Integrating Perennial Living Mulches into Irrigated Cropping Systems

2010 Annual Report for SW08-033

Project Type: Research and Education
Funds awarded in 2008: $146,684.00
Projected End Date: 12/31/2011
Region: Western
State: Colorado
Principal Investigator:
Joe Brummer
Colorado State University

Integrating Perennial Living Mulches into Irrigated Cropping Systems


One of the challenges associated with this system is how to adequately suppress the living mulch without killing it. We found that burndown herbicides such as paraquat and glufosinate allowed for rapid recovery of legume living mulches, which resulted in reduced yields of the annual cash crop due to competition. The combination of strip-tilling and use of glyphosate herbicide appears to be the most effective strategy for suppressing the living mulch. Of the legumes tested (alfalfa, birdsfoot trefoil, and red, white, and kura clover), it appears that white clover has the greatest ability to recover from increasing rates of glyphosate.

Objectives/Performance Targets

1. Determine methods of establishing various perennial plant species potentially adapted for use as living mulches under irrigation.

2. Evaluate methods of suppressing living mulches to avoid reduced yields of associated crops.

3. Quantify the environmental and economic benefits of using living mulch systems under irrigation.

4. Demonstrate the benefits of using living mulch systems for crop production under irrigation to producers through on-farm trials.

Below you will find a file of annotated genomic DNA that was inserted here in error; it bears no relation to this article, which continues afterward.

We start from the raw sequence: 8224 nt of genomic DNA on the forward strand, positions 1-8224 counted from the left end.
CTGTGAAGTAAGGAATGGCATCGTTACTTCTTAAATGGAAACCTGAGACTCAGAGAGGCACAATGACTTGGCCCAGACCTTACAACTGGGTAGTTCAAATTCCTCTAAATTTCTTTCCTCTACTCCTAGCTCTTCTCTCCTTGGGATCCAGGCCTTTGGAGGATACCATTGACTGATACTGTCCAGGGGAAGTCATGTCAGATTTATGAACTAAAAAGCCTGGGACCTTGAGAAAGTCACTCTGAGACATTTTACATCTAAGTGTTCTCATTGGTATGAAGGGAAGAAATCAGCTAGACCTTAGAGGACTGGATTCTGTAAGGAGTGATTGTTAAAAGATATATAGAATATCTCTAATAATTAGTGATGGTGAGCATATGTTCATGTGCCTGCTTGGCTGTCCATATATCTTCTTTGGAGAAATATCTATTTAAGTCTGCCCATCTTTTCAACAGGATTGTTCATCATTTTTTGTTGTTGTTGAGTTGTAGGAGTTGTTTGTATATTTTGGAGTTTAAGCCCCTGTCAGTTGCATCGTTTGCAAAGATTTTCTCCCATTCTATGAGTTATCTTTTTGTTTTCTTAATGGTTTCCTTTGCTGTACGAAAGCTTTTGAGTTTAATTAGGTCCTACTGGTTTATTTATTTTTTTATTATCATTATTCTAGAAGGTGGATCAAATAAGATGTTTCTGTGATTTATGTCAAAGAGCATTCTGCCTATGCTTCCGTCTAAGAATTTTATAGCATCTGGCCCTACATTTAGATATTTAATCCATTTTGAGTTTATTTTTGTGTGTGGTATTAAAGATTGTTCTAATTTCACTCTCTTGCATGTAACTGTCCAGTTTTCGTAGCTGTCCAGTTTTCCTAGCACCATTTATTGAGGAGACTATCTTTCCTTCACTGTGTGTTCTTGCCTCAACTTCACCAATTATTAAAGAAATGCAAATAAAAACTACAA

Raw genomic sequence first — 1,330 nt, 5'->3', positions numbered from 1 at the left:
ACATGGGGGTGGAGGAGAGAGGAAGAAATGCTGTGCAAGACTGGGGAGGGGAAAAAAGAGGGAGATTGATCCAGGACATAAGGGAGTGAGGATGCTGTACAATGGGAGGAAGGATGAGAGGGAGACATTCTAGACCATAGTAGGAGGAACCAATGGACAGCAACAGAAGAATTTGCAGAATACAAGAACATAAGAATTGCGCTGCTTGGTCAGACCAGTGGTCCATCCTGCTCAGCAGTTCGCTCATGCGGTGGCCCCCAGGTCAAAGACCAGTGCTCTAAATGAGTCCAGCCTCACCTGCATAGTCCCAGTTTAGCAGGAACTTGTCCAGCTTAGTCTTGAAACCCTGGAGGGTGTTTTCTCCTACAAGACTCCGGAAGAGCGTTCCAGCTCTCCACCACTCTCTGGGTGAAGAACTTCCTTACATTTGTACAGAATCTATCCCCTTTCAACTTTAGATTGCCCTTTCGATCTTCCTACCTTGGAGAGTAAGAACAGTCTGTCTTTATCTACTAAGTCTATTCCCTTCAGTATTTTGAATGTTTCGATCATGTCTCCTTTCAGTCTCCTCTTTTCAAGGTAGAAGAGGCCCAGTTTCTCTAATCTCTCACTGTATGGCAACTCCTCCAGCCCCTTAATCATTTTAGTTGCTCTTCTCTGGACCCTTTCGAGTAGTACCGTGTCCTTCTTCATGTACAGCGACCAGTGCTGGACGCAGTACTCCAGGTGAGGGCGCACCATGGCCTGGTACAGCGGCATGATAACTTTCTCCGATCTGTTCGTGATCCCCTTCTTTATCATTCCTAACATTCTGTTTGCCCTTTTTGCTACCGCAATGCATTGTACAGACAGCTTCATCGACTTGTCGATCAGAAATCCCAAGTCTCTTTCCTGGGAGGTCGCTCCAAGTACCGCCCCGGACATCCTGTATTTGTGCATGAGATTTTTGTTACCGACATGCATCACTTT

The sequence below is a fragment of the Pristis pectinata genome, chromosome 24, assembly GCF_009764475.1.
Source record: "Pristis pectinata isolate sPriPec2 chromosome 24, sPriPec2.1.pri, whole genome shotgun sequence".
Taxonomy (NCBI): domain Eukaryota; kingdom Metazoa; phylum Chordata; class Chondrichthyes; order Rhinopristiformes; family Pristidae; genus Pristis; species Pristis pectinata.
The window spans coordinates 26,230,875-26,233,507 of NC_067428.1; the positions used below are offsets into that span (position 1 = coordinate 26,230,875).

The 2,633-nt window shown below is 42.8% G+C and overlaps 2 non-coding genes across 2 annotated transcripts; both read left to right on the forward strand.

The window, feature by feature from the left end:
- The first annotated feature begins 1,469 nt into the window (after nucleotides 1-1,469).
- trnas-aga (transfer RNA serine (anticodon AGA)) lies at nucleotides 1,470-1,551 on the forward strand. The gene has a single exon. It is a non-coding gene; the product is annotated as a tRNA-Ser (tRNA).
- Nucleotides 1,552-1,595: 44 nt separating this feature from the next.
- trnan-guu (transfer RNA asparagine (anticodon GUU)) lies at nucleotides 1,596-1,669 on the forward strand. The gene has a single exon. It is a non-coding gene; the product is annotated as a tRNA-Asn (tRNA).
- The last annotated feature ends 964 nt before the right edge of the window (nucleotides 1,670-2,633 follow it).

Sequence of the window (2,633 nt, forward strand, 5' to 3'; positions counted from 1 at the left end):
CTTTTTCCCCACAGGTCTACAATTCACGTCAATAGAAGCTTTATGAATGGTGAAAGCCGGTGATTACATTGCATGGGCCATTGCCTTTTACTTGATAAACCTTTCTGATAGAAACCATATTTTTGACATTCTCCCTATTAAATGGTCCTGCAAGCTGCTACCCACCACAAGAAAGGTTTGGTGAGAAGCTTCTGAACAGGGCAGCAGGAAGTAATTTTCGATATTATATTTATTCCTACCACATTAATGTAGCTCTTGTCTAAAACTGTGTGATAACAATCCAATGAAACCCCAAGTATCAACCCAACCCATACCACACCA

Two sites near Fort Collins, Colorado were evaluated for legume establishment in the spring of 2010. Each of these sites included birdsfoot trefoil, white clover, and a mix of red, white, and kura clover, which were seeded with corn and oats in 2009. The goal of this study was to determine whether these legumes could be co-established with the annual crops for use as a living mulch in future years. This would eliminate the need for taking cropland out of production during the establishment year. Our results indicated that all of these legumes could be established without any adverse effects on annual crop yield or quality when compared to a control with no living mulch. The spring evaluation consisted of both biomass sampling and visual ratings. Legumes grown under oats tended to establish better, likely because the oat hay was harvested significantly earlier than the corn silage, allowing a longer competition-free growing period. In terms of biomass, legumes established under corn averaged 276 kg/ha while legumes established under oats cut at the boot stage and soft dough stage yielded 951 and 611 kg/ha, respectively (Fig. 1). Between the legume treatments, the clover mix yielded the highest, averaging 869 kg/ha across annual crops, followed by birdsfoot trefoil and white clover yielding 542 and 427 kg/ha, respectively. The only drawback to the clover mix was that its high biomass production after oat harvest, due largely to the red clover, made an ideal cover and food source for voles, which destroyed parts of some plots. This could likely be prevented by late summer mowing.